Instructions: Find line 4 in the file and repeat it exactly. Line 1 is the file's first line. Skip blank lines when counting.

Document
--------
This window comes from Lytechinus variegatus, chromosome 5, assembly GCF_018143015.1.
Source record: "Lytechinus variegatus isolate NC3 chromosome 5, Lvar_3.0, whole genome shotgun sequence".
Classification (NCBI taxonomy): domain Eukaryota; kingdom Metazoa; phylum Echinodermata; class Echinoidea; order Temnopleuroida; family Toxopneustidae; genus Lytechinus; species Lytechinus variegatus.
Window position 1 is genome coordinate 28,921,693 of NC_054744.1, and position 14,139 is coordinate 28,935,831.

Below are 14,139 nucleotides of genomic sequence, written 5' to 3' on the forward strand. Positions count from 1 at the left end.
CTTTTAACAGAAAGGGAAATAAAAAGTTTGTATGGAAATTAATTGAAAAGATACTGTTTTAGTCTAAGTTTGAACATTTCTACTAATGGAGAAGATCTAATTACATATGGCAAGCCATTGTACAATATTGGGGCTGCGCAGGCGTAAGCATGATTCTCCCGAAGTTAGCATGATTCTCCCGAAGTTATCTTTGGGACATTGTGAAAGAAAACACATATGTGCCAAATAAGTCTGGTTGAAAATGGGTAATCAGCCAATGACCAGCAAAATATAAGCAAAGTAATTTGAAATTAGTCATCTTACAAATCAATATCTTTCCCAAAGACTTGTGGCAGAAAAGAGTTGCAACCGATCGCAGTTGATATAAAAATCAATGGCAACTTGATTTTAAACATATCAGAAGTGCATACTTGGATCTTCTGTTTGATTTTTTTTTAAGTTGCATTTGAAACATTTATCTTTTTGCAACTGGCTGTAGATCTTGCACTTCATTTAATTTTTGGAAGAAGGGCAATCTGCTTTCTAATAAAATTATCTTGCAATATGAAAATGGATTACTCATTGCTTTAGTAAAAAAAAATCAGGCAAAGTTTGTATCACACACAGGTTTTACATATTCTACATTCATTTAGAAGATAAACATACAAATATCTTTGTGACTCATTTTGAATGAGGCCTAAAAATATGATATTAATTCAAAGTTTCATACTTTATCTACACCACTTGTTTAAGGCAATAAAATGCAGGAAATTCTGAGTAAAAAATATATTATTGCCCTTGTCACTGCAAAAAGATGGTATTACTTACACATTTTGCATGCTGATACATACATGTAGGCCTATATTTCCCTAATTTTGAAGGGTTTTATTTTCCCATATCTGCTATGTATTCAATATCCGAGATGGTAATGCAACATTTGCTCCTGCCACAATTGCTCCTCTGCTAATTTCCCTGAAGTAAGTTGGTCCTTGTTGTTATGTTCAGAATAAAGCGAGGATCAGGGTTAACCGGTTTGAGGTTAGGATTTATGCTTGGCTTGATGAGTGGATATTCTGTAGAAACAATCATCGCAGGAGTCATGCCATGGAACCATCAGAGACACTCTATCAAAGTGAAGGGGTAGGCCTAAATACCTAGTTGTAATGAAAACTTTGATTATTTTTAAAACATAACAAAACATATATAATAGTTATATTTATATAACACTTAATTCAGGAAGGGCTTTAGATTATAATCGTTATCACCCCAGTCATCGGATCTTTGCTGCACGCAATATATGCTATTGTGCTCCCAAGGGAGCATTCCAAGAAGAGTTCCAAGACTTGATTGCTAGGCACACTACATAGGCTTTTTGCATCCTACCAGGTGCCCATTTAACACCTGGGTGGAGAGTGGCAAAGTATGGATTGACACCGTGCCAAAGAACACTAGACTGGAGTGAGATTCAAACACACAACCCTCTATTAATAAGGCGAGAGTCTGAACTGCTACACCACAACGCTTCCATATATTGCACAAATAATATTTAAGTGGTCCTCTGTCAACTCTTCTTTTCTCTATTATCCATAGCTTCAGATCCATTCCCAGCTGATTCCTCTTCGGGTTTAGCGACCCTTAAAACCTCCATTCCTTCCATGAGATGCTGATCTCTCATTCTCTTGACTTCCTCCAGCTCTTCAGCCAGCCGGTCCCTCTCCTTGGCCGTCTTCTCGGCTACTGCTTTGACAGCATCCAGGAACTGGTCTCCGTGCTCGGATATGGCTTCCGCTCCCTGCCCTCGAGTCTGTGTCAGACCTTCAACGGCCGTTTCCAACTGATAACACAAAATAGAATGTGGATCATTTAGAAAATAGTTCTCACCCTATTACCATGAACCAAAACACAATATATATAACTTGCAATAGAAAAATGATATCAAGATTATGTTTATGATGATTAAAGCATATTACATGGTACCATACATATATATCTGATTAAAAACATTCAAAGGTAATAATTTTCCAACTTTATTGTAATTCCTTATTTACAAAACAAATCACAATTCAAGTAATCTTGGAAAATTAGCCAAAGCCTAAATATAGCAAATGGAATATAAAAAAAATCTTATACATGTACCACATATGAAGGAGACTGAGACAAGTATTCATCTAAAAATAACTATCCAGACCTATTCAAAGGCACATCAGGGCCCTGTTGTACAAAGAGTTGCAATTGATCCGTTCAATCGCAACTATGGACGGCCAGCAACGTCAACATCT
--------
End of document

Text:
Window position 1 is genome coordinate 28,921,693 of NC_054744.1, and position 14,139 is coordinate 28,935,831.